Luck and unplayable batted balls so far in 2014

Red Sox pitchers may have some bad luck to blame so far this season; a league-high 10.8% of balls hit in play off them have been deemed unplayable by Inside Edge. - Jason Miller

When looking at the standings, a look at the percentage of unplayable batted balls might be illuminating.

I'm probably not alone in paying at least some attention to run differential when perusing the standings. It's a quick way to guess which teams have been better or worse than their record would indicate. Other than the existing seven games' difference, is there really much to separate the 35-24 Brewers from the 28-29 Rockies going forward if they have the same +26 differential?

Dave Cameron has published some expected run differential numbers at FanGraphs, which go a step further. Run differential tells us whether a team was particularly lucky with the timing of runs scored and allowed; xRDiff tells us whether some of the runs themselves were lucky. I like xRDiff a lot, and hope to see it installed at FanGraphs.

Even wOBA, though, incorporates a bit of luck in small samples, since whether a batted ball falls in for a hit isn't completely under a batter's (or pitcher's) control; we know line drives are hits about 70% of the time, for example. And with xBABIP not yet readily available, I thought some folks may want to see how Inside Edge numbers can shed some light on teams' run prevention to date.

I found a non-zero correlation between RA9-FIP and the percentage of batted balls that Inside Edge deemed unplayable (.386). That's a sign, in my eyes, that there is at least some luck to the 0% figures that has shown up in the standings -- especially since the rate of unplayable batted balls has no relationship with FIP (-.030). BABIP is still the answer, as it shows a very high correlation with RA9-FIP (.821). Still, I think these Inside Edge numbers have a role to play; BABIP tells us how and whether batted balls were actually handled, but the Inside Edge numbers help isolate the part of that that no fielder could have done anything about.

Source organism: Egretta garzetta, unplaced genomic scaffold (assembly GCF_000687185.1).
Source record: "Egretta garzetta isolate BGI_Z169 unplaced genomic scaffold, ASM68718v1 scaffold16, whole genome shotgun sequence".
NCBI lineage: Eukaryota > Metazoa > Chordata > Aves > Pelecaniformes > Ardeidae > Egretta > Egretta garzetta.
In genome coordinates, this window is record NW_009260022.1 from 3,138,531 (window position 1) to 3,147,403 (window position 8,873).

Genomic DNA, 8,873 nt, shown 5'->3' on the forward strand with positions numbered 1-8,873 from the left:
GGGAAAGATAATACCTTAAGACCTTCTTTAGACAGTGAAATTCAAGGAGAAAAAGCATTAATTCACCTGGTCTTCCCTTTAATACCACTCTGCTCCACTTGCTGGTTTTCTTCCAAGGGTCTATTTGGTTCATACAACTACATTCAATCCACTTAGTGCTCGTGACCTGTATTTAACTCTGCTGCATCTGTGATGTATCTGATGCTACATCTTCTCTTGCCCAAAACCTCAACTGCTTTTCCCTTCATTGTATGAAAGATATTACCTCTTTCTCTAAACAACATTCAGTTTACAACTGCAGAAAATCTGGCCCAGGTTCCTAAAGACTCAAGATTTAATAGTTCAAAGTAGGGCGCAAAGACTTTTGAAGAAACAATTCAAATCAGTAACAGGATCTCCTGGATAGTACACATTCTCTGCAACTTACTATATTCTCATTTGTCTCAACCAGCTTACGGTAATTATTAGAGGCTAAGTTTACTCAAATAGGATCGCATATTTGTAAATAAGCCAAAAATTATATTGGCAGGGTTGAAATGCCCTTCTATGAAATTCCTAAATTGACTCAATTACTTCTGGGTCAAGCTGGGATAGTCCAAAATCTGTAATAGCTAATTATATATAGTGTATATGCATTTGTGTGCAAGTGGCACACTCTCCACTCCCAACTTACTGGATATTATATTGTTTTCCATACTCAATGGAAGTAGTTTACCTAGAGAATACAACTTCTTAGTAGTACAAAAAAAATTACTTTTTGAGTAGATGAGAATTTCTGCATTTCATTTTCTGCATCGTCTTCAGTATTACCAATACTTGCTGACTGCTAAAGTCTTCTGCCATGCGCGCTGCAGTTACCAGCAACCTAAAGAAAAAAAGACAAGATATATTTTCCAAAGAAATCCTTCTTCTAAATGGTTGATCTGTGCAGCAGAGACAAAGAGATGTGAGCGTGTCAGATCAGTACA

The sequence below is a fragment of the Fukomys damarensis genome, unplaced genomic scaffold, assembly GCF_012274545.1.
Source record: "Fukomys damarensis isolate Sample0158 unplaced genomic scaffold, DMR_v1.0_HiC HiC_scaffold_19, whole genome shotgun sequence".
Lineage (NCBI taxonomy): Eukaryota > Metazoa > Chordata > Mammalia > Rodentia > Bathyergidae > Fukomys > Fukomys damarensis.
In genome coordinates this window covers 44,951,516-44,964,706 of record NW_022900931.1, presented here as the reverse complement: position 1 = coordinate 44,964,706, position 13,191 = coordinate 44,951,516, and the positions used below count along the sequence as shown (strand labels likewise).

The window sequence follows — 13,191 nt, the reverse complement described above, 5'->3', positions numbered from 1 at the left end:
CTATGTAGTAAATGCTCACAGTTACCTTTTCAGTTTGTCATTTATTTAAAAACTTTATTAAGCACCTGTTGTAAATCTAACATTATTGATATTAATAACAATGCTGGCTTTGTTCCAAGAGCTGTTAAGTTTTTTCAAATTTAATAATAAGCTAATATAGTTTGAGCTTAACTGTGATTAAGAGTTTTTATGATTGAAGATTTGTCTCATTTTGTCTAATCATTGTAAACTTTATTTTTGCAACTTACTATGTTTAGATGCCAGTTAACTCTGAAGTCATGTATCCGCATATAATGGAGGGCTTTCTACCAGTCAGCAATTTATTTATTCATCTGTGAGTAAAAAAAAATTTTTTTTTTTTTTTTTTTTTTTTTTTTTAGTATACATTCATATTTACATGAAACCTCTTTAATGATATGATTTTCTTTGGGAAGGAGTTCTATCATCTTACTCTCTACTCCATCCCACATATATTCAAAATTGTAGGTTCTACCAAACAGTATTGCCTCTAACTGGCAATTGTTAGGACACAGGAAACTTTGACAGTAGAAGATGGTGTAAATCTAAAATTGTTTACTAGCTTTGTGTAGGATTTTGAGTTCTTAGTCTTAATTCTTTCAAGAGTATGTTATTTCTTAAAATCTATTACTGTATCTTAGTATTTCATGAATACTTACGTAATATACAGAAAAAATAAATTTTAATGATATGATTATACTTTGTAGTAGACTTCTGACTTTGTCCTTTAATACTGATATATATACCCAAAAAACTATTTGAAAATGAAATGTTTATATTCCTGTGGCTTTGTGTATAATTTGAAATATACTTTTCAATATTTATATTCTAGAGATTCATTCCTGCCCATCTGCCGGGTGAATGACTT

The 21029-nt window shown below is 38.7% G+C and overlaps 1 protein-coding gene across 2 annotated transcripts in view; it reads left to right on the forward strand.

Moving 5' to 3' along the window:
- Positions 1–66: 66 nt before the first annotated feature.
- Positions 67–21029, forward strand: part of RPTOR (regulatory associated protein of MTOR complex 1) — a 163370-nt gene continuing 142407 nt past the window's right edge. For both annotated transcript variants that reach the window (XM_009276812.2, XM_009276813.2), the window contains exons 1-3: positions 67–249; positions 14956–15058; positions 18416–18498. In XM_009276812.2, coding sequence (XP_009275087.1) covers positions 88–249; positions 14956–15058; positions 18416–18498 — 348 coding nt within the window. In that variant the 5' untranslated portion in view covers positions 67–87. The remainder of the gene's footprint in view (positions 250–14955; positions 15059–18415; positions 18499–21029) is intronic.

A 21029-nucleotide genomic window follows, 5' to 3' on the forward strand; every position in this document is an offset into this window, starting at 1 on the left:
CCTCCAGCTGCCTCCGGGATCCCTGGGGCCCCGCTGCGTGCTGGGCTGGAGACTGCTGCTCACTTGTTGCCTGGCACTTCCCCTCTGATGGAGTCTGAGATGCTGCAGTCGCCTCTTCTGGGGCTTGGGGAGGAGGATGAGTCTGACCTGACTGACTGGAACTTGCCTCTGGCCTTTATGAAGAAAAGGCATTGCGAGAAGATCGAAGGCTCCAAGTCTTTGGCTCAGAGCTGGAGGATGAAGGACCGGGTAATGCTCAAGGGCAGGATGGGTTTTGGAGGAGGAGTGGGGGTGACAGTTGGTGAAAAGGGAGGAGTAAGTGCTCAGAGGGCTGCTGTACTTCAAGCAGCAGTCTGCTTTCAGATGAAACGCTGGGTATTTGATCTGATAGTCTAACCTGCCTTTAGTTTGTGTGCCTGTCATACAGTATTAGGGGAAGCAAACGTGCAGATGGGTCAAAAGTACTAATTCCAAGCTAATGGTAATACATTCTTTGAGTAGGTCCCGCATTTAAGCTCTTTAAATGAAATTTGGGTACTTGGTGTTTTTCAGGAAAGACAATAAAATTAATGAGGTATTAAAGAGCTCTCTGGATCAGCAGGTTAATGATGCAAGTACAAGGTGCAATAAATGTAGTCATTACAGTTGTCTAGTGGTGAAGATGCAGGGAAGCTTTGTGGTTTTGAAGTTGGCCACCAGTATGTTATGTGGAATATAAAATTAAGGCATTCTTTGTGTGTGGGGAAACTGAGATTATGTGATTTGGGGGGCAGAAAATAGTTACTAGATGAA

"0% TP%" is the percentage of batted balls deemed unplayable by Inside Edge for each team as it was pitching. I've also included "0-10% TP%," which is the percentage of batted balls that Inside Edge labeled as either being unplayable (0%) or very difficult (1-10%). So, I give you the teams that maybe kinda sorta had good or bad luck in terms of runs allowed (click to sort). Don't take it as gospel, but it might shed some light on hard luck clubs.

Team BABIP RA9-FIP 0% TP% 0-10% TP%
Angels 0.275 0.37 8.8 15.1
Astros 0.296 0.58 9.5 15.5
Athletics 0.261 -0.41 5.9 14.6
Blue Jays 0.300 0.42 10.1 15.1
Braves 0.299 0.20 7.7 13.5
Brewers 0.279 -0.18 8.6 16.2
Cardinals 0.287 0.41 9.6 14.4
Cubs 0.295 0.76 8.6 14.9
D-backs 0.305 0.87 8.7 16.8
Dodgers 0.295 0.26 5.0 12.6
Giants 0.279 -0.10 6.0 12.4
Indians 0.311 1.01 8.1 13.1
Mariners 0.277 0.00 7.0 11.7
Marlins 0.305 0.59 9.7 16.3
Mets 0.286 -0.08 8.0 14.5
Nationals 0.306 0.44 8.8 14.6
Orioles 0.299 0.10 10.2 17.5
Padres 0.291 0.29 7.2 14.6
Phillies 0.299 0.59 8.8 14.8
Pirates 0.286 0.10 8.2 14.5
Rangers 0.322 0.77 8.3 14.7
Rays 0.296 0.59 7.1 14.1
Red Sox 0.314 0.62 10.8 17.2
Reds 0.268 -0.24 6.2 12.4
Rockies 0.277 0.05 6.0 11.9
Royals 0.290 0.18 10.3 16.2
Tigers 0.300 0.60 7.8 14.1
Twins 0.301 0.79 6.6 12.7
White Sox 0.290 0.57 7.3 13.4
Yankees 0.309 0.84 9.8 16.8

. . .

All statistics courtesy of FanGraphs.

Ryan P. Morrison is a featured writer at Beyond the Box Score, and co-author of Inside the 'Zona, a site on the Arizona Diamondbacks with a sabermetrics slant. You can follow him on Twitter: @InsidetheZona.

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